Proposal for a Directive on adequate minimum wages in the European Union: a look at French law
Keywords:Proposal for a Directive, Minimum Wage, Adequate minimum wage, Threshold of decency, Social partners, Collective bargaining, Subsidiarity principle, French Law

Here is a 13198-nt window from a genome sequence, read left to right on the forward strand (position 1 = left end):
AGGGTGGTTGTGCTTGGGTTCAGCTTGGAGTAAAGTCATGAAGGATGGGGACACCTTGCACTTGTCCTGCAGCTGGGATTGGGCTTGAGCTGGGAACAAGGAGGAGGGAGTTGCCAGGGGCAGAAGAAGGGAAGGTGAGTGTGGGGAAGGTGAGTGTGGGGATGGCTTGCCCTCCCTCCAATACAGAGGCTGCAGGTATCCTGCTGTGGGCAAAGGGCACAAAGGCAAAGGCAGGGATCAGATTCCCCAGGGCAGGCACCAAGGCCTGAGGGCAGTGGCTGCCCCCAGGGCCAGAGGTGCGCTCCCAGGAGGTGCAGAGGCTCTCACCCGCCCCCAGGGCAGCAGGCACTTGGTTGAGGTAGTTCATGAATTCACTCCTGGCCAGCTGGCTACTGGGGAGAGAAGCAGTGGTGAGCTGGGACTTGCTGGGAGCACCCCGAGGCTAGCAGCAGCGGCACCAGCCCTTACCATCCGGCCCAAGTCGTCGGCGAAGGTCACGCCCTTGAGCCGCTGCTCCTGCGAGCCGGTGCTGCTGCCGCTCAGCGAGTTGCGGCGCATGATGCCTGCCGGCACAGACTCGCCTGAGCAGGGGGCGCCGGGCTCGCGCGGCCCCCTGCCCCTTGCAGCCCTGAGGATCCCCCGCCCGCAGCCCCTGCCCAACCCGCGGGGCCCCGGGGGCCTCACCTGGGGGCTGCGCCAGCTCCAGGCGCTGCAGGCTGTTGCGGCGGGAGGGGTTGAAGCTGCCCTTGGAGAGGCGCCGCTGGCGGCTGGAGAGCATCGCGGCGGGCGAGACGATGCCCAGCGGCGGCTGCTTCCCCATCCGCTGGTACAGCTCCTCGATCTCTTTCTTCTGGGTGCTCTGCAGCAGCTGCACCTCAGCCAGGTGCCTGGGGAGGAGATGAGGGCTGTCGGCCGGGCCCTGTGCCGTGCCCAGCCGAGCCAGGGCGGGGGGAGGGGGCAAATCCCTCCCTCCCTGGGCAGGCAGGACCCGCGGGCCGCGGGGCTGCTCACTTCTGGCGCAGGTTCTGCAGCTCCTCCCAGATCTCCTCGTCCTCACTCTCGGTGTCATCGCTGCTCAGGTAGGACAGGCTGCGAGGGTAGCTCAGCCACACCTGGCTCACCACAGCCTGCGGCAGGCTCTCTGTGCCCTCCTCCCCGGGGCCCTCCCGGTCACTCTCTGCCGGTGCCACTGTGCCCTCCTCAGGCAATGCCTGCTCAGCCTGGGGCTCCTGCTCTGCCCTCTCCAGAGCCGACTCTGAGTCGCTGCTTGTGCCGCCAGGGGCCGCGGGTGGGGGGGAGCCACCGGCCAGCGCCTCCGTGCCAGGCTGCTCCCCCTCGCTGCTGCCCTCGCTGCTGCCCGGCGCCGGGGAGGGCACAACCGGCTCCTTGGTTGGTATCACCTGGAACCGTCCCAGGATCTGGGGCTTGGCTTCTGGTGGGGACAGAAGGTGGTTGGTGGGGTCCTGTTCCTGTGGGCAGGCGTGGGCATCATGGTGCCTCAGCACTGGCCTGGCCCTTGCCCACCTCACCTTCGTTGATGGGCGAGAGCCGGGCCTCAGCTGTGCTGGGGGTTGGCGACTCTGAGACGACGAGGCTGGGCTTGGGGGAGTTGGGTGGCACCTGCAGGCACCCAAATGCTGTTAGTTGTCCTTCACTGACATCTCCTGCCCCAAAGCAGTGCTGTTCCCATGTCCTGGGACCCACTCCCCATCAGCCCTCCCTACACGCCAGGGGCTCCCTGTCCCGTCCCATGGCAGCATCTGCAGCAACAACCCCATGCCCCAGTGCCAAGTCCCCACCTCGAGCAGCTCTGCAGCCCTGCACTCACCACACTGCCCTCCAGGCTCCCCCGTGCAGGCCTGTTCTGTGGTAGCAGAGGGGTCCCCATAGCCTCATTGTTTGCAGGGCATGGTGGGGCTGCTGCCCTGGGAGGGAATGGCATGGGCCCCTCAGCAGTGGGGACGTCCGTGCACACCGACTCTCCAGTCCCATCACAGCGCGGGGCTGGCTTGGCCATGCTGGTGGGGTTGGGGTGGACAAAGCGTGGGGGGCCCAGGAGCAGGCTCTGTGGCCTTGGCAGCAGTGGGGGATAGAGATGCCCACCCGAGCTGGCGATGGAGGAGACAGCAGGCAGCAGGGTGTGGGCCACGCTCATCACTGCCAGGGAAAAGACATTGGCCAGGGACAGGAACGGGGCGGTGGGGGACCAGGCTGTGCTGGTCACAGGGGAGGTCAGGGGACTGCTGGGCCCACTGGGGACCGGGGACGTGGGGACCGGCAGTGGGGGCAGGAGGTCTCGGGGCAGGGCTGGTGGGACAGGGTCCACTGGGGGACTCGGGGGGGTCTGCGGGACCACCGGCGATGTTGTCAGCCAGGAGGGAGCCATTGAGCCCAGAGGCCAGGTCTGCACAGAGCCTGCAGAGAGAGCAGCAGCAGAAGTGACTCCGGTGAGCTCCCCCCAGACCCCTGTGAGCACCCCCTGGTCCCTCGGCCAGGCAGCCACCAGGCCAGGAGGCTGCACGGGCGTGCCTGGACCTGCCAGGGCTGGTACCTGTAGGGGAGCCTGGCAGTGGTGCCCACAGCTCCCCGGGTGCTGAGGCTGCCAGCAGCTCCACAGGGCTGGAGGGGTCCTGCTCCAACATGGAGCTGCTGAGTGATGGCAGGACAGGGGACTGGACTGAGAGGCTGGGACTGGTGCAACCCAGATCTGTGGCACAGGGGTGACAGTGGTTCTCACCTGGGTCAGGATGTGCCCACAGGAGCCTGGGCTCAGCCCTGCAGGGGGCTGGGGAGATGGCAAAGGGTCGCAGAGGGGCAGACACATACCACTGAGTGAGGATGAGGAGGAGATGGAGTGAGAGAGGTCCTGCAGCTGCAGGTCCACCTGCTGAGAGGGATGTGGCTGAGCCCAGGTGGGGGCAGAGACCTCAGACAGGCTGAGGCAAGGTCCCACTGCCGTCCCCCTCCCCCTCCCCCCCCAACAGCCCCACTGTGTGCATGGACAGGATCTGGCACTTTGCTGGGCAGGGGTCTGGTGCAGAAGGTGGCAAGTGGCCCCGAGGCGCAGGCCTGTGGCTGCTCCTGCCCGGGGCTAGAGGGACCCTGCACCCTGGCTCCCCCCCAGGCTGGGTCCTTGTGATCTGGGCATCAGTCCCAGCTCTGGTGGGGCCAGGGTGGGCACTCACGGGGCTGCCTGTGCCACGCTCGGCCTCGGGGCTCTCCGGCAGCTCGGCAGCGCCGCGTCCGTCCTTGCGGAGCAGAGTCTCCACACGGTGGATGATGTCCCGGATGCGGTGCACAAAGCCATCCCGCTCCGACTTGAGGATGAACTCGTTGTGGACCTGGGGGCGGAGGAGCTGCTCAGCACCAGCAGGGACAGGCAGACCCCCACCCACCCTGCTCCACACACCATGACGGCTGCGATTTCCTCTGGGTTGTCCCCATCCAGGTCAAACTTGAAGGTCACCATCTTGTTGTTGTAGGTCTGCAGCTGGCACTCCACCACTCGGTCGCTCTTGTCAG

On October 28, 2020, the European Commission published a Proposal for Directive 2020/0310 on adequate minimum wages in the European Union. The project was expected and the result is both ambitious and modest. Ambitious because the Commission calls for the determination of criteria to define an “adequate minimum wage” or “decency threshold”: reality of purchasing power, general level of wages and their distribution, average wage increases, labour productivity. To achieve this result, the project intends to promote the action of the social partners ant the lever or collective bargaining. But the project is also modest because the difficulty lies in avoiding the opposition of Member States that would result from their legal competence in determining wages and representing workers in collective bargaining. The drafting of the proposal is both cautious and often not very restrictive. The impact on French law will undoubtedly be relative, as the French tradition of collective bargaining on the minimum wage seems both well anchored in the national landscape and more demanding than the elements delivered by the proposal. France, however, was arguably not the core target of the minimum wage proposal.
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